The Wayland Montessori School

Roseville, ca

8449 Sunrise Blvd, Roseville, CA 95661

(916) 722-7772



Option 1 | Full-Day 8:30 a.m. - 2:30 p.m and
Option 2 | Half-Day 8:30 a.m. – 12:00 p.m.
Option 3 | Before & After Care upon request 7:30a.m. - 5:30p.m.



Maria Montessori, the first female physician in Italy, invented the Montessori approach to education. The Montessori method concentrates on the specific developmental needs of the child. Montessori believed that everyone learns differently, and at his or her own pace. She created a new type of classroom, a prepared environment, to accommodate and stimulate the individual interests of her students. The role of the directress becomes to follow the development of the child, on a one-to-one basis.


Independence. The Montessori method has been in existence for more than one hundred years. If there is one trait that exemplifies the success of a Montessori school, it is that their students are creative, responsible and highly independent. If independence is coveted above all else, it is because it creates the freedom that is needed to develop, both academically and socially. Montessori helps children to think and act for themselves, independently and with the courage of thought.


At Wayland Montessori School each child is encouraged to develop at their own pace in a specially designed learning environment. The materials are carefully prepared and displayed for the children. Children are thereby free to choose their own activities. Each activity that is undertaken is complete in itself and relates to the other activities that cover physical, social and intellectual aspects of the development of the child. Children often concentrate for long periods of time, working individually or spontaneously with a group of friends.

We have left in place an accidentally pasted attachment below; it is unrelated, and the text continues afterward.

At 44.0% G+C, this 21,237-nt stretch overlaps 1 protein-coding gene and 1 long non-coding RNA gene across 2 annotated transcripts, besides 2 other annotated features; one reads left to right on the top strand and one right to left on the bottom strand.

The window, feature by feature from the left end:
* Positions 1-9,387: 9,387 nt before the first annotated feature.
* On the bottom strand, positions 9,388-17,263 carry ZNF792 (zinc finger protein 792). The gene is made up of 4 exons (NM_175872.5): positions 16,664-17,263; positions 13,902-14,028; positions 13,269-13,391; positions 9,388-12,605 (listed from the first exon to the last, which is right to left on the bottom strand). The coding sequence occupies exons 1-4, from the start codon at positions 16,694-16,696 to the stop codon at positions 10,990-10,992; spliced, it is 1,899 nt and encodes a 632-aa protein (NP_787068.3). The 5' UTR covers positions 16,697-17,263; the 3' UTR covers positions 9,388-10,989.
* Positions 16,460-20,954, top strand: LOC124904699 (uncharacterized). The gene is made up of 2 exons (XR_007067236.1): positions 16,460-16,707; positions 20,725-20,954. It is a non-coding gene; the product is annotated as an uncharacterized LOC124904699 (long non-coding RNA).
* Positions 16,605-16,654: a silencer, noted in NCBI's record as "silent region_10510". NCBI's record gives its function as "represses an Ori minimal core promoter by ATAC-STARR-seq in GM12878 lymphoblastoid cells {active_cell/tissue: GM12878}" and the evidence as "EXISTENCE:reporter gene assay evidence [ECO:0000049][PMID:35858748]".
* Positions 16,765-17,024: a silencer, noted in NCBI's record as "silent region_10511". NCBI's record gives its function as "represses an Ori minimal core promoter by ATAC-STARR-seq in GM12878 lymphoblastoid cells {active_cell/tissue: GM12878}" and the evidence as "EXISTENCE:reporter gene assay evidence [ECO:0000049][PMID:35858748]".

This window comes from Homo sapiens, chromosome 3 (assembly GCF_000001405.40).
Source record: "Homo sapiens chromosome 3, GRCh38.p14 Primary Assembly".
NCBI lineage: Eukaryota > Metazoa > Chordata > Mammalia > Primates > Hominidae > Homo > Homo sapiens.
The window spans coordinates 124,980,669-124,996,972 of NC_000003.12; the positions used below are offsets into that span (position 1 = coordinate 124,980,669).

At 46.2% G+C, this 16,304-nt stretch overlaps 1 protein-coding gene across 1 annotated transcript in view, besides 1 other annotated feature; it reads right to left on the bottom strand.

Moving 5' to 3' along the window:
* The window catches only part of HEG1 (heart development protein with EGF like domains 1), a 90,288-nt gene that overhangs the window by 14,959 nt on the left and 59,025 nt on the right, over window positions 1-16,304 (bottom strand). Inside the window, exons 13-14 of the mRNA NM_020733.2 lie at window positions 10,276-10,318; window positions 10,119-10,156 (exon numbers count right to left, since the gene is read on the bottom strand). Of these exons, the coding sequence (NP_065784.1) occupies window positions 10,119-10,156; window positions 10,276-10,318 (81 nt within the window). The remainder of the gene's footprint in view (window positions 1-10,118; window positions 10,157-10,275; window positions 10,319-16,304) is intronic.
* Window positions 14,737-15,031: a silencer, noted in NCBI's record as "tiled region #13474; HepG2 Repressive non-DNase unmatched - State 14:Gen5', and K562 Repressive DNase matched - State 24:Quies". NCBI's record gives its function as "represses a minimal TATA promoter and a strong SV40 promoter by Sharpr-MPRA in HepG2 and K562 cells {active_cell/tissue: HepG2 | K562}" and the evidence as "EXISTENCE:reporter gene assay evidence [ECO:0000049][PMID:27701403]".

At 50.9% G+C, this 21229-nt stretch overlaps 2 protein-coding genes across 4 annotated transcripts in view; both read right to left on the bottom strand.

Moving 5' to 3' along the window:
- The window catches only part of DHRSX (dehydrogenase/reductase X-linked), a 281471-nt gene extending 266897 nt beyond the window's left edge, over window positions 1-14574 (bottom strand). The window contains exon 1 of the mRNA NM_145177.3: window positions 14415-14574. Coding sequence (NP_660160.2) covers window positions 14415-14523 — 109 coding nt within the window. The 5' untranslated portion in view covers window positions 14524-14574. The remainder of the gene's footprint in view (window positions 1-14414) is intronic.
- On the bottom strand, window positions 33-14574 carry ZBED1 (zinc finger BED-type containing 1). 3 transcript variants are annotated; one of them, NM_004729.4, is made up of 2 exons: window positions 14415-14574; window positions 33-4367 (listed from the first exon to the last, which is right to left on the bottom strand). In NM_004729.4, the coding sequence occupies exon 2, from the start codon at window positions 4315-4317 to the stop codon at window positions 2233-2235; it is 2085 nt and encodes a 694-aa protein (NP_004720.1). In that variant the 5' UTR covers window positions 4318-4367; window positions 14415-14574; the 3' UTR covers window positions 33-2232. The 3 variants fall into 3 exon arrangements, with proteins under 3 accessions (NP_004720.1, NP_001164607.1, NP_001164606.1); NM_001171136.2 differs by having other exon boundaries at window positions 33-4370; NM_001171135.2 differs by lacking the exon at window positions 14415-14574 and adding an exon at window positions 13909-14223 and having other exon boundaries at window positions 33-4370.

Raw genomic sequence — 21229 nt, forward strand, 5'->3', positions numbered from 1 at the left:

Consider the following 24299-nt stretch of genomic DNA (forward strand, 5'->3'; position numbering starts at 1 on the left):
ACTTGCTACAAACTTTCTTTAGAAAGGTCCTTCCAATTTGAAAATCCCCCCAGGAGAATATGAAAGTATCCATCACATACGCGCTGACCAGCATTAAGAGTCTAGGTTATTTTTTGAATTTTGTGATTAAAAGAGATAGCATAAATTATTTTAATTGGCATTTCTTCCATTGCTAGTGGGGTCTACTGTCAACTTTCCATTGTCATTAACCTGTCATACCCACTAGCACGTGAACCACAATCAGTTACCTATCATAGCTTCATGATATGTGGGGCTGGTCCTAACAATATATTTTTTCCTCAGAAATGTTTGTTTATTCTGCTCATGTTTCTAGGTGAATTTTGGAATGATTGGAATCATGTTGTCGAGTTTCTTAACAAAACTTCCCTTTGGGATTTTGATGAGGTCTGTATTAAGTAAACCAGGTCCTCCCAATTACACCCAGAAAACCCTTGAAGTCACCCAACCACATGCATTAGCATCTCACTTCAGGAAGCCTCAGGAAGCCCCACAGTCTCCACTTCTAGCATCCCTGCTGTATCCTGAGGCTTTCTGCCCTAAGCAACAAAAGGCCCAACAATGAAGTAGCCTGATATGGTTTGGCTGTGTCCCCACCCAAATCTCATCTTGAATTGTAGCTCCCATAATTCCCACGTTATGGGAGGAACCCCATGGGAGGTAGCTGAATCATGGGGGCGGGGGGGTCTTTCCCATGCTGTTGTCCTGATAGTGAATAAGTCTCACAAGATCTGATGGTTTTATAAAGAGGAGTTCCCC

The materials in an authentic Montessori classroom are specifically designed and engineered to increase and enhance your child. “The fundamental fact in the preparation of the environment is to have only one set of each type of material. When there is only one specimen of each object, and if apiece is in use when another child wants it, the latter will wait for it to be released. Since this happens every hour of the day for years, the idea of respecting others, and of waiting one’s turn, becomes a habitual part of life which always grows more mature.”


Maria Montessori states it best when she writes, “We must support as much as possible the child's desires for activity; not wait on him, but educate him to be independent. It is necessary for the teacher to guide the child without letting him feel her presence too much, so that she may always be ready to supply the desired help, but may never be the obstacle between the child and his experience.” Alongside these principles, Montessorians believe in a mixed age classroom.



 · Emphasis placed on cognition.
· Emphasis placed on social formation.
· Teacher as guide of classroom.
· Environment and method promote self-discipline.
· Primarily individual instruction.
· Teacher encourages collaboration.